CA Interviews - Tanuj Ruia & a technical round with IIM-B!
Updated: Jul 4, 2020
A CA is always on edge while preparing for his IIM interview. Why? Because we have about 12,000 pages of course material to not only cover but master!
But what happens when your IIM B interview panel tells you that it’s time for you to go back and review your entire CA syllabus?
Today we have Tanuj Ruia, who faced tough questions on not only his choice of doing an MBA after CA but also on the real life applications of theory we study in CA!
In his IIM Bangalore interview, Cross-questioning was the name of the game. As nervous as one could possibly be, the interviewers seemed to have made up their minds to drive him to the ropes, taking him (and us!) on a ride for the stress interview of a lifetime.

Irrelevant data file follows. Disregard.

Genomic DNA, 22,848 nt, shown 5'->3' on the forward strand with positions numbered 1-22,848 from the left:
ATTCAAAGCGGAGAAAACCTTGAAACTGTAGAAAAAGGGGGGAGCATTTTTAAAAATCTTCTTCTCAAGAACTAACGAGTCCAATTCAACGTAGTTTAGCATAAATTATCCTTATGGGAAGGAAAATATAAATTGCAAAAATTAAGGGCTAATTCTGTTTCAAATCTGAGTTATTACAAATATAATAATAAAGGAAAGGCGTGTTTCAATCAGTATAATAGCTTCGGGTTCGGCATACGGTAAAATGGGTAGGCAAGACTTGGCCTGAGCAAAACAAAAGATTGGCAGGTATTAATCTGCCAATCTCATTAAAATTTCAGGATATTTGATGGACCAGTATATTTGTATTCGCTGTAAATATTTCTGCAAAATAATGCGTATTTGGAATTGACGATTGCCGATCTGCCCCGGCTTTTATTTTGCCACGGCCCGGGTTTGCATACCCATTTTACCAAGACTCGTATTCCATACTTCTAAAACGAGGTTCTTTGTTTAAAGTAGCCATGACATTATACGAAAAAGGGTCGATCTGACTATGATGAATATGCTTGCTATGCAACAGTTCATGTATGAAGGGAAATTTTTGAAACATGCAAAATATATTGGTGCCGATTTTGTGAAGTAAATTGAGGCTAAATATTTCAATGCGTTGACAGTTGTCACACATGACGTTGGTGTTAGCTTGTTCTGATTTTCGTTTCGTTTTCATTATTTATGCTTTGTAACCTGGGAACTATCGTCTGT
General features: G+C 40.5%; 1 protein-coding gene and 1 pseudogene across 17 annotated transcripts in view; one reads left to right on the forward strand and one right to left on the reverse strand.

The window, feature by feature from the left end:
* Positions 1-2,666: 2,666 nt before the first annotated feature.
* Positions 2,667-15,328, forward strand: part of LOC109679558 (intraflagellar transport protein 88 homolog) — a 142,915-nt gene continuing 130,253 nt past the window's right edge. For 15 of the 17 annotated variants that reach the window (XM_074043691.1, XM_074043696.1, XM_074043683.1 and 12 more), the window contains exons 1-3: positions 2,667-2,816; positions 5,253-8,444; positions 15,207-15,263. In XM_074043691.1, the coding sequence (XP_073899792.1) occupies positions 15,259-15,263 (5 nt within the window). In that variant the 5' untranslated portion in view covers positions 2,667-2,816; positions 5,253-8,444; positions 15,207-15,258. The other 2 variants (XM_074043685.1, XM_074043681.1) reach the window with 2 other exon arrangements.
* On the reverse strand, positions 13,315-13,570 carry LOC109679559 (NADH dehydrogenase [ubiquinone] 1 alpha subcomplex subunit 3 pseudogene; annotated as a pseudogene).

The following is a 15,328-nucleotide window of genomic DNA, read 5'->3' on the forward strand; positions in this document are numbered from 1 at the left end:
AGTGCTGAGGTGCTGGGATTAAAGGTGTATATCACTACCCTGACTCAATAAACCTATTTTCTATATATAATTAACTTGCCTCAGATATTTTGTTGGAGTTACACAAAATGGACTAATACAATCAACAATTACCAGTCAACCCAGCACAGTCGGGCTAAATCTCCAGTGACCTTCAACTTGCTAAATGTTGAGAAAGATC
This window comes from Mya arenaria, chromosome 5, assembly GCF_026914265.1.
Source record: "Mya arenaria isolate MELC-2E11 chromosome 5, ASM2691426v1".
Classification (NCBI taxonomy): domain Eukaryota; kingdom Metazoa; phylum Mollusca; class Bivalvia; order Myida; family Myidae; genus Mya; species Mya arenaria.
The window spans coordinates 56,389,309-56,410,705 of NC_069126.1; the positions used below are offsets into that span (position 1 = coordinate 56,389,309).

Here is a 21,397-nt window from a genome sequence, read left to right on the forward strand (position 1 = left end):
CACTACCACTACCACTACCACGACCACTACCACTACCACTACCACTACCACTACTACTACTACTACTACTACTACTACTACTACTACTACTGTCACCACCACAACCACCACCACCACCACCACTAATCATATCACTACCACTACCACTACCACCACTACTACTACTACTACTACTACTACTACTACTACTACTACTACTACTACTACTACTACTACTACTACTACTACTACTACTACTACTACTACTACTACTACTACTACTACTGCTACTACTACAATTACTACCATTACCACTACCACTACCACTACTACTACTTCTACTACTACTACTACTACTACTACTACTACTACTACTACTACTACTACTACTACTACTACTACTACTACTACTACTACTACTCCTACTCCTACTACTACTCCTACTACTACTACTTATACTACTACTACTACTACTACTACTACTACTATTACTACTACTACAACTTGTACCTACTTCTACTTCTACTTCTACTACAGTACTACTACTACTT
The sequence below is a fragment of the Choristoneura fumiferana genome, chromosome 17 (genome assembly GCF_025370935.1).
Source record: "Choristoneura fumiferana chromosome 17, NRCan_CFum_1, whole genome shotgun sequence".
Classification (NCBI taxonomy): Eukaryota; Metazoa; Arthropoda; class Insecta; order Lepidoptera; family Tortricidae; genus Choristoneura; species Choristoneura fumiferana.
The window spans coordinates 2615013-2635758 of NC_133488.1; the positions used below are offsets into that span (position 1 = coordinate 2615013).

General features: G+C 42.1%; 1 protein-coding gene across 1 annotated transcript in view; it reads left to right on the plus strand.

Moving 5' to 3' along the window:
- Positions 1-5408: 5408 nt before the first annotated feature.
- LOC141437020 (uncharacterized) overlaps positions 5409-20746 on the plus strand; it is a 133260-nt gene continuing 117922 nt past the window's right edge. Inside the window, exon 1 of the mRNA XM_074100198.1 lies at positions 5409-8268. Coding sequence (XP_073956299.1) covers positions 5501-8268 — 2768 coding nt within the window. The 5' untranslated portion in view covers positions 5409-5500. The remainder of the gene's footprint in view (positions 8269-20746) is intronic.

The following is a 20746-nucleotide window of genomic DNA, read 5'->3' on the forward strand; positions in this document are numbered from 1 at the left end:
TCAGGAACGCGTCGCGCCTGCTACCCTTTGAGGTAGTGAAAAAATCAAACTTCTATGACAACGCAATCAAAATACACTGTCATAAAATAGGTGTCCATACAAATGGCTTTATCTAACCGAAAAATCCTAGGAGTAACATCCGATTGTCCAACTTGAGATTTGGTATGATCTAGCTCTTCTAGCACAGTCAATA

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IIM Bangalore Interview
Date: 27th Feb, 2020
Venue: President Taj, Mumbai
Interview Duration: 25 minutes
99.69%ile /92.3% /93.8% /77.77%
Chartered Accountant - All India Rank 15, CA Final
WAT: “Aadhar has become a success by enrolling 120 crore Indians as per a survey. However, people are apprehensive about the privacy concerns of Aadhar. What are your views on the same?”
P1 & P2 - Professors at IIM B
P1: Hello Tanuj, hope you are fine. Are you nervous?
Was I giving it away so easily?
Me: Good Evening madam. I am doing well. I hope you are doing well too.
Yes, I am a bit nervous. This is one of the most important days of my life. Naturally, I am a little on edge.
However, I am sure that I will be more comfortable as the interview progresses.
P2: So Tanuj, what was the WAT topic about? What are your views on the same?
Me: I gave them a brief summary of my WAT and the reasons for my conclusions.
P1: Give me one advantage and one disadvantage for each one discussed-
Direct Cash Transfers to the poor
Giving necessities at subsidised rates to the poor
Giving necessities free of cost to the poor